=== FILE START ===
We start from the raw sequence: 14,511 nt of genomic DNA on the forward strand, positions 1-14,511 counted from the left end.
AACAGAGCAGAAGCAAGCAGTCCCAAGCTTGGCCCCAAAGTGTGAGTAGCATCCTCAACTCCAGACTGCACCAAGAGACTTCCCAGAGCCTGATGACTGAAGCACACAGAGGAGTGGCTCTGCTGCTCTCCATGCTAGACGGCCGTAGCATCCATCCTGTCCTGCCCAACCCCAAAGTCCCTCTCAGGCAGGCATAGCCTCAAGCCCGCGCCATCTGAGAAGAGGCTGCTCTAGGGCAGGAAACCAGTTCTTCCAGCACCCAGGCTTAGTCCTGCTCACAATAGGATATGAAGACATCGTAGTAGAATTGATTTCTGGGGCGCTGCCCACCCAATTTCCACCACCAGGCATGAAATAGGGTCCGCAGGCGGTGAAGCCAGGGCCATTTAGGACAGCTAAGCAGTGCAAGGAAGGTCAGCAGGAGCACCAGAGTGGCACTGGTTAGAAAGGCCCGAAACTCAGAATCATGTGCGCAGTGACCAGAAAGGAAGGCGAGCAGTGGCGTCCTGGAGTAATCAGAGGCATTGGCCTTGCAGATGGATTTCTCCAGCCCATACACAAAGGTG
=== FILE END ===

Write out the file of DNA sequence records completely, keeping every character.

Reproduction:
We start from the raw sequence: 14,511 nt of genomic DNA on the forward strand, positions 1-14,511 counted from the left end.
AACAGAGCAGAAGCAAGCAGTCCCAAGCTTGGCCCCAAAGTGTGAGTAGCATCCTCAACTCCAGACTGCACCAAGAGACTTCCCAGAGCCTGATGACTGAAGCACACAGAGGAGTGGCTCTGCTGCTCTCCATGCTAGACGGCCGTAGCATCCATCCTGTCCTGCCCAACCCCAAAGTCCCTCTCAGGCAGGCATAGCCTCAAGCCCGCGCCATCTGAGAAGAGGCTGCTCTAGGGCAGGAAACCAGTTCTTCCAGCACCCAGGCTTAGTCCTGCTCACAATAGGATATGAAGACATCGTAGTAGAATTGATTTCTGGGGCGCTGCCCACCCAATTTCCACCACCAGGCATGAAATAGGGTCCGCAGGCGGTGAAGCCAGGGCCATTTAGGACAGCTAAGCAGTGCAAGGAAGGTCAGCAGGAGCACCAGAGTGGCACTGGTTAGAAAGGCCCGAAACTCAGAATCATGTGCGCAGTGACCAGAAAGGAAGGCGAGCAGTGGCGTCCTGGAGTAATCAGAGGCATTGGCCTTGCAGATGGATTTCTCCAGCCCATACACAAAGGTG